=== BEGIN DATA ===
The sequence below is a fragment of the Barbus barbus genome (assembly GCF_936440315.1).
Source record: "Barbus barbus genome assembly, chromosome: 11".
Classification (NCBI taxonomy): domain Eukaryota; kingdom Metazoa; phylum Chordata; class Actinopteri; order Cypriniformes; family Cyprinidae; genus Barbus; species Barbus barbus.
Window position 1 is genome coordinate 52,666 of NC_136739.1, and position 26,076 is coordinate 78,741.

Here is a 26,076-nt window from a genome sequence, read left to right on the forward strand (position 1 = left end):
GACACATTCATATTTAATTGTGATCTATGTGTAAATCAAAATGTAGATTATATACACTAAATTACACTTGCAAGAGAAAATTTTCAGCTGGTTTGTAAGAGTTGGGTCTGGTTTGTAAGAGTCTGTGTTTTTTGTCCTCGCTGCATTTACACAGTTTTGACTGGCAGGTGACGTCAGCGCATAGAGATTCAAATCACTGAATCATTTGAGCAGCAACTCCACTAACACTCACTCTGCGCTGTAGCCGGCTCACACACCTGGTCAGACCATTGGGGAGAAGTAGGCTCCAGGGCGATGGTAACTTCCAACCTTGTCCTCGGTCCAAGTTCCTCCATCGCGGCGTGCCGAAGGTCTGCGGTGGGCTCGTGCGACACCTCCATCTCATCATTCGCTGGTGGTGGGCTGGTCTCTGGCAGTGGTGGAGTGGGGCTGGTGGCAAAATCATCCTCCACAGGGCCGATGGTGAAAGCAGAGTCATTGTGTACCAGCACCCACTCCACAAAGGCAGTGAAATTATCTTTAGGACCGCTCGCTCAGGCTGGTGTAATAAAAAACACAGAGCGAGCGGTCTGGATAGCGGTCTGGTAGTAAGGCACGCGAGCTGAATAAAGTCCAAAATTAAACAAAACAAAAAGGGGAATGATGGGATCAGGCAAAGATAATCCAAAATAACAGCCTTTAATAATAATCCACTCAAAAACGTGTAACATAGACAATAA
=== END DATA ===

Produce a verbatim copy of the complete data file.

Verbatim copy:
The sequence below is a fragment of the Barbus barbus genome (assembly GCF_936440315.1).
Source record: "Barbus barbus genome assembly, chromosome: 11".
Classification (NCBI taxonomy): domain Eukaryota; kingdom Metazoa; phylum Chordata; class Actinopteri; order Cypriniformes; family Cyprinidae; genus Barbus; species Barbus barbus.
Window position 1 is genome coordinate 52,666 of NC_136739.1, and position 26,076 is coordinate 78,741.

Here is a 26,076-nt window from a genome sequence, read left to right on the forward strand (position 1 = left end):
GACACATTCATATTTAATTGTGATCTATGTGTAAATCAAAATGTAGATTATATACACTAAATTACACTTGCAAGAGAAAATTTTCAGCTGGTTTGTAAGAGTTGGGTCTGGTTTGTAAGAGTCTGTGTTTTTTGTCCTCGCTGCATTTACACAGTTTTGACTGGCAGGTGACGTCAGCGCATAGAGATTCAAATCACTGAATCATTTGAGCAGCAACTCCACTAACACTCACTCTGCGCTGTAGCCGGCTCACACACCTGGTCAGACCATTGGGGAGAAGTAGGCTCCAGGGCGATGGTAACTTCCAACCTTGTCCTCGGTCCAAGTTCCTCCATCGCGGCGTGCCGAAGGTCTGCGGTGGGCTCGTGCGACACCTCCATCTCATCATTCGCTGGTGGTGGGCTGGTCTCTGGCAGTGGTGGAGTGGGGCTGGTGGCAAAATCATCCTCCACAGGGCCGATGGTGAAAGCAGAGTCATTGTGTACCAGCACCCACTCCACAAAGGCAGTGAAATTATCTTTAGGACCGCTCGCTCAGGCTGGTGTAATAAAAAACACAGAGCGAGCGGTCTGGATAGCGGTCTGGTAGTAAGGCACGCGAGCTGAATAAAGTCCAAAATTAAACAAAACAAAAAGGGGAATGATGGGATCAGGCAAAGATAATCCAAAATAACAGCCTTTAATAATAATCCACTCAAAAACGTGTAACATAGACAATAA